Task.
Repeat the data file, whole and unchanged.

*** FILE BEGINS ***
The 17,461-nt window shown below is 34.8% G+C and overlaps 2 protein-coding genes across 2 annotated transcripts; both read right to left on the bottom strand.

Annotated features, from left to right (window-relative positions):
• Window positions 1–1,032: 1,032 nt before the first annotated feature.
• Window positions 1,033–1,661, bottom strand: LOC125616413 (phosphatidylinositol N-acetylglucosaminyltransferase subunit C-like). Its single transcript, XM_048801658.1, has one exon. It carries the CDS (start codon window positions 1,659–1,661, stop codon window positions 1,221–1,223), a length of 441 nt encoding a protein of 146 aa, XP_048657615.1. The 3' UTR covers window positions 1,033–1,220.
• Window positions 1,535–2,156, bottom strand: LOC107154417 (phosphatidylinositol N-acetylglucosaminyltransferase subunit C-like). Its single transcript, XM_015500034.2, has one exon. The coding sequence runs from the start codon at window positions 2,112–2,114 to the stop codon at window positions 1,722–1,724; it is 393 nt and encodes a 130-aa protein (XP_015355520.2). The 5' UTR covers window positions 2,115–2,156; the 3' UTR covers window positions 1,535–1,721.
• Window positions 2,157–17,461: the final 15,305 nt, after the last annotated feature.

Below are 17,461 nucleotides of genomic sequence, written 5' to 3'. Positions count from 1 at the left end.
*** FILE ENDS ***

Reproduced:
The 17,461-nt window shown below is 34.8% G+C and overlaps 2 protein-coding genes across 2 annotated transcripts; both read right to left on the bottom strand.

Annotated features, from left to right (window-relative positions):
• Window positions 1–1,032: 1,032 nt before the first annotated feature.
• Window positions 1,033–1,661, bottom strand: LOC125616413 (phosphatidylinositol N-acetylglucosaminyltransferase subunit C-like). Its single transcript, XM_048801658.1, has one exon. It carries the CDS (start codon window positions 1,659–1,661, stop codon window positions 1,221–1,223), a length of 441 nt encoding a protein of 146 aa, XP_048657615.1. The 3' UTR covers window positions 1,033–1,220.
• Window positions 1,535–2,156, bottom strand: LOC107154417 (phosphatidylinositol N-acetylglucosaminyltransferase subunit C-like). Its single transcript, XM_015500034.2, has one exon. The coding sequence runs from the start codon at window positions 2,112–2,114 to the stop codon at window positions 1,722–1,724; it is 393 nt and encodes a 130-aa protein (XP_015355520.2). The 5' UTR covers window positions 2,115–2,156; the 3' UTR covers window positions 1,535–1,721.
• Window positions 2,157–17,461: the final 15,305 nt, after the last annotated feature.

Below are 17,461 nucleotides of genomic sequence, written 5' to 3'. Positions count from 1 at the left end.